Submitted to: International Union of Geodesy and Geophysics Meeting
Publication Type: Abstract Only
Publication Acceptance Date: 7/30/1999
Publication Date: N/A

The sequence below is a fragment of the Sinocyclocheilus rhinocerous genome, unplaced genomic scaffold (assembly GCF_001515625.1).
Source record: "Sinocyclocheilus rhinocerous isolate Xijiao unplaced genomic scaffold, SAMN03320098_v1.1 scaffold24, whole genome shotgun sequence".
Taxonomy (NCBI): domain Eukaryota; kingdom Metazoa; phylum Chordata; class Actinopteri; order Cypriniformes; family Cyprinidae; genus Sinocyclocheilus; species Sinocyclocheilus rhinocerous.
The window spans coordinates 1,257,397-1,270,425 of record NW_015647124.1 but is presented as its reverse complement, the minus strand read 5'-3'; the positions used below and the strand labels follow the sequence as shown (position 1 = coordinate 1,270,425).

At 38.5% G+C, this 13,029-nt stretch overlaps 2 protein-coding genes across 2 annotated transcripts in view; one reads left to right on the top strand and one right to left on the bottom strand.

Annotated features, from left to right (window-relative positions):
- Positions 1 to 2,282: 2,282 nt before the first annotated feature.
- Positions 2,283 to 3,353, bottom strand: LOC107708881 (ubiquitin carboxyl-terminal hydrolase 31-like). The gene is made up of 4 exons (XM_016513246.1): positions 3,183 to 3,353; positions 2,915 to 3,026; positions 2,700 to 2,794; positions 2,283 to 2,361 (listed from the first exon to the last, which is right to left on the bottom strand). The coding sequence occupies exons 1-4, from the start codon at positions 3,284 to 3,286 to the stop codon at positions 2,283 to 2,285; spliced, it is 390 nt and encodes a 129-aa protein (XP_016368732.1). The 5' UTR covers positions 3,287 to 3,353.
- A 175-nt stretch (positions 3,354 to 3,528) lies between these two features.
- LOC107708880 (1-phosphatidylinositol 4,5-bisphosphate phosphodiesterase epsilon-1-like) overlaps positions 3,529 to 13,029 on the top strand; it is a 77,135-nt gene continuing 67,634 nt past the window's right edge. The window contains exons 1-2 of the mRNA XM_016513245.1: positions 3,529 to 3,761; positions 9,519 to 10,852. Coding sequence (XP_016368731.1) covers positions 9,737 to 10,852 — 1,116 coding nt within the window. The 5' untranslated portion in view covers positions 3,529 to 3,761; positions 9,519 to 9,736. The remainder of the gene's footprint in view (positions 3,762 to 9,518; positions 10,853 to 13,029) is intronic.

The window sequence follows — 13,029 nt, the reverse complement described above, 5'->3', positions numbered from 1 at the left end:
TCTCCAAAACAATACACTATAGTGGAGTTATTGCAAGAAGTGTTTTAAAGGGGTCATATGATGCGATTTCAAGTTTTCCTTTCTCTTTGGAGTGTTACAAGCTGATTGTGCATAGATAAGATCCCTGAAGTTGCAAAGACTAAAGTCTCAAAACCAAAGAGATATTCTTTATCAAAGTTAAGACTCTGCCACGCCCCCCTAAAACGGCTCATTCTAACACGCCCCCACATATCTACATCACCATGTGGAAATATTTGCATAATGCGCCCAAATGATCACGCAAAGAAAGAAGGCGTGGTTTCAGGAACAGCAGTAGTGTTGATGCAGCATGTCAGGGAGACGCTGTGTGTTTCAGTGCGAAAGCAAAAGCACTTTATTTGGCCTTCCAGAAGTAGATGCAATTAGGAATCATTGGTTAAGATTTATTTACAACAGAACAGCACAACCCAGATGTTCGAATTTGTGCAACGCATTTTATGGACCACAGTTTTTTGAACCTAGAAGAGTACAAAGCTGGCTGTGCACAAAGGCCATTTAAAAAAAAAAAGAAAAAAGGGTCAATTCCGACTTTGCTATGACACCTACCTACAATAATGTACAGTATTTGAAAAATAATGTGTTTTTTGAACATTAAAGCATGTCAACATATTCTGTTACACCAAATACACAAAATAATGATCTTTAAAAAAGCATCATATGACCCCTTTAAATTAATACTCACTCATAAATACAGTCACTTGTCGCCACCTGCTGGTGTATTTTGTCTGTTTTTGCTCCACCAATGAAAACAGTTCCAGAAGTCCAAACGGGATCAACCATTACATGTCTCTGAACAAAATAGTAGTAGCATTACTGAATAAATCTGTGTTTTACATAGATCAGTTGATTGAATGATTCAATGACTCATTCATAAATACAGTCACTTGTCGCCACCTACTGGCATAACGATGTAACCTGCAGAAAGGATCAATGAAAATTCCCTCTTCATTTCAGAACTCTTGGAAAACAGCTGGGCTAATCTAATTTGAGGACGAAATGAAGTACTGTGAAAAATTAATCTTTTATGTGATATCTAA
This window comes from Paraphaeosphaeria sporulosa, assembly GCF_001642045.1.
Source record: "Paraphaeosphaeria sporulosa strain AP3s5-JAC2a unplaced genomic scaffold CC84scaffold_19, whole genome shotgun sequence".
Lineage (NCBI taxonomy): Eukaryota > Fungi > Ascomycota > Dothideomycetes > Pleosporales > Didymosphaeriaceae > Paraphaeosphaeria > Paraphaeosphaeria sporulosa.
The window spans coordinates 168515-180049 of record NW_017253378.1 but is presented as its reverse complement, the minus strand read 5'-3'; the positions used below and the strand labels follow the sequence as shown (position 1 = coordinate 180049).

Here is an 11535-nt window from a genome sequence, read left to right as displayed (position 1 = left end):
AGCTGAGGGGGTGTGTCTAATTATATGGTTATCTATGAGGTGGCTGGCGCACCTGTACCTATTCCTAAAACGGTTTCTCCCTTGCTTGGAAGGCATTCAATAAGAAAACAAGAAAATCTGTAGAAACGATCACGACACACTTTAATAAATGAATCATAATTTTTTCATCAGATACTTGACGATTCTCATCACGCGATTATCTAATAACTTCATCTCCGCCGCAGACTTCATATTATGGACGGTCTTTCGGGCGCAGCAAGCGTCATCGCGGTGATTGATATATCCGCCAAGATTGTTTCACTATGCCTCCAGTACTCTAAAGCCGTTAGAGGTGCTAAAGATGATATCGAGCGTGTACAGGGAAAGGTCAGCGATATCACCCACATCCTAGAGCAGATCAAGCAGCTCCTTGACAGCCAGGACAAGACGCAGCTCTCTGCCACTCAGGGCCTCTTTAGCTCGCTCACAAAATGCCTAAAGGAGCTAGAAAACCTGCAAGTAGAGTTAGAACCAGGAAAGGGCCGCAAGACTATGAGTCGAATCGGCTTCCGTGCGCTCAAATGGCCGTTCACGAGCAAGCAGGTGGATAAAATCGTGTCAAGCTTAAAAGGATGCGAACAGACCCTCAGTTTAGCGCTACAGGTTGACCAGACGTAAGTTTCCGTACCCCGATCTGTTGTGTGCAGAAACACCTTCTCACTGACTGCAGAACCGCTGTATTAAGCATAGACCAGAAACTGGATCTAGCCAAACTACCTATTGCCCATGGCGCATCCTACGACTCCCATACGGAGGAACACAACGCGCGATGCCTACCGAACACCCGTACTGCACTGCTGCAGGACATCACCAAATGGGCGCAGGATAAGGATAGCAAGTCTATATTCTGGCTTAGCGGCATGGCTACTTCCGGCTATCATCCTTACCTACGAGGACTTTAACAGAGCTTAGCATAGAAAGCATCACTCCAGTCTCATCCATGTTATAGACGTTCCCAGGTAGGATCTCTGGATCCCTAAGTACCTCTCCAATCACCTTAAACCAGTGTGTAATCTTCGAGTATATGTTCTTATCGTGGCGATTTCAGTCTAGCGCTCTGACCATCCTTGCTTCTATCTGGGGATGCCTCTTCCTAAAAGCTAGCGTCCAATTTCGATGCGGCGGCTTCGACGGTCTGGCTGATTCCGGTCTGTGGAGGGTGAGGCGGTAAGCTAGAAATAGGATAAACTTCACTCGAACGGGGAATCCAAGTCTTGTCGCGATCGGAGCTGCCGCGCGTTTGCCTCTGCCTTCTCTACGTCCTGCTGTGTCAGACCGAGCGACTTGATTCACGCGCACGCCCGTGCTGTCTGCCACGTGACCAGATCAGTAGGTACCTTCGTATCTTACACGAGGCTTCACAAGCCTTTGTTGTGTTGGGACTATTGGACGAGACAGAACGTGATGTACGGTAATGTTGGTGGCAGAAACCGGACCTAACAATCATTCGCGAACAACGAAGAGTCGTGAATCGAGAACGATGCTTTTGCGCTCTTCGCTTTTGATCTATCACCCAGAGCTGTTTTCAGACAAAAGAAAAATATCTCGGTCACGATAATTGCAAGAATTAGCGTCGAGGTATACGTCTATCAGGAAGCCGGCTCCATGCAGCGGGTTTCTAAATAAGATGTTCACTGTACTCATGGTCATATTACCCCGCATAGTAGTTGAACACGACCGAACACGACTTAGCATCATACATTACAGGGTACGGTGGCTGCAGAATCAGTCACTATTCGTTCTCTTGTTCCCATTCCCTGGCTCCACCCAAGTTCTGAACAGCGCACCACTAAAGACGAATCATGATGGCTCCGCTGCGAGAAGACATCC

Technical Abstract: The Midwest is the largest and most intensive crop producing region of the USA. It accounts for 60% of the Nation's fertilizer use but comprises only 21% of the land surface. The intense use of agrichemicals has created concern about aquifer contamination. Since 1991, the U.S. Geological Survey and collaborators have been studying the regional occurrence of agrichemicals in shallow aquifers in the Midwest through 303 wells. To understand the relations of land use and soils on concentrations of nitrate in groundwater, detailed land use from aerial photographs and soil survey maps were recently obtained for a 2-km radius surrounding 100 wells penetrating shallow unconsolidated aquifers. The area of irrigated land surrounding a well was found to have a direct relation to nitrate concentrations in groundwater. Irrigation increases recharge accompanied by increased solute transport to shallow aquifers. The relative homogeneity in land use near all wells (by design all wells were surrounded by rowcrops) may have precluded the determination of significant relations with land use factors such as area in corn production. Soil properties significantly related to nitrate concentration include minimum water table depth and factors of water flux rates. Shallow water tables correlate with lower nitrate concentrations. Such areas have lower dissolved oxygen resulting in denitrification. The area of soil with slow water flux was inversely proportional to nitrate concentrations in groundwater, indicating these soils transport water and nitrate at a slower rate. Tight soils also tend to support denitrification and are more likely to be artificially drained, thus diverting nitrate to nearby streams.